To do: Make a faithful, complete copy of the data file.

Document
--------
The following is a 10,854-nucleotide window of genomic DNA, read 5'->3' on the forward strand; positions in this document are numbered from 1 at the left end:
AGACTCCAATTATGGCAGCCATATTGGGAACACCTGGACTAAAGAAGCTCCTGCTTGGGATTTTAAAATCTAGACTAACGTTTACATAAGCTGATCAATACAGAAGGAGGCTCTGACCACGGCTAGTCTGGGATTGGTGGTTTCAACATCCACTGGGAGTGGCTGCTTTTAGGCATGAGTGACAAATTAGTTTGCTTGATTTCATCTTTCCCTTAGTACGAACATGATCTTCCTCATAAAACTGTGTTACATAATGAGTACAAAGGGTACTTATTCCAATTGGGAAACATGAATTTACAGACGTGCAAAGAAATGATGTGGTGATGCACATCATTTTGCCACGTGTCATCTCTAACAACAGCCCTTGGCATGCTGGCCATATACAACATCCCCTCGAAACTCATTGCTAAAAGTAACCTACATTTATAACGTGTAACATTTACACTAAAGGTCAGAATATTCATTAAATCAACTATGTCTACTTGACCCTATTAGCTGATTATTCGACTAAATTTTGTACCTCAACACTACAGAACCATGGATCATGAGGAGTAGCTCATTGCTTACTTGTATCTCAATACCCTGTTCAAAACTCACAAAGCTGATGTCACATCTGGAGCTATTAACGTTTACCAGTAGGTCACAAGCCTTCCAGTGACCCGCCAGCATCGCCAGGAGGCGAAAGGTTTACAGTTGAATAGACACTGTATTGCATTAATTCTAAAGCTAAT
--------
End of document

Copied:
The following is a 10,854-nucleotide window of genomic DNA, read 5'->3' on the forward strand; positions in this document are numbered from 1 at the left end:
AGACTCCAATTATGGCAGCCATATTGGGAACACCTGGACTAAAGAAGCTCCTGCTTGGGATTTTAAAATCTAGACTAACGTTTACATAAGCTGATCAATACAGAAGGAGGCTCTGACCACGGCTAGTCTGGGATTGGTGGTTTCAACATCCACTGGGAGTGGCTGCTTTTAGGCATGAGTGACAAATTAGTTTGCTTGATTTCATCTTTCCCTTAGTACGAACATGATCTTCCTCATAAAACTGTGTTACATAATGAGTACAAAGGGTACTTATTCCAATTGGGAAACATGAATTTACAGACGTGCAAAGAAATGATGTGGTGATGCACATCATTTTGCCACGTGTCATCTCTAACAACAGCCCTTGGCATGCTGGCCATATACAACATCCCCTCGAAACTCATTGCTAAAAGTAACCTACATTTATAACGTGTAACATTTACACTAAAGGTCAGAATATTCATTAAATCAACTATGTCTACTTGACCCTATTAGCTGATTATTCGACTAAATTTTGTACCTCAACACTACAGAACCATGGATCATGAGGAGTAGCTCATTGCTTACTTGTATCTCAATACCCTGTTCAAAACTCACAAAGCTGATGTCACATCTGGAGCTATTAACGTTTACCAGTAGGTCACAAGCCTTCCAGTGACCCGCCAGCATCGCCAGGAGGCGAAAGGTTTACAGTTGAATAGACACTGTATTGCATTAATTCTAAAGCTAAT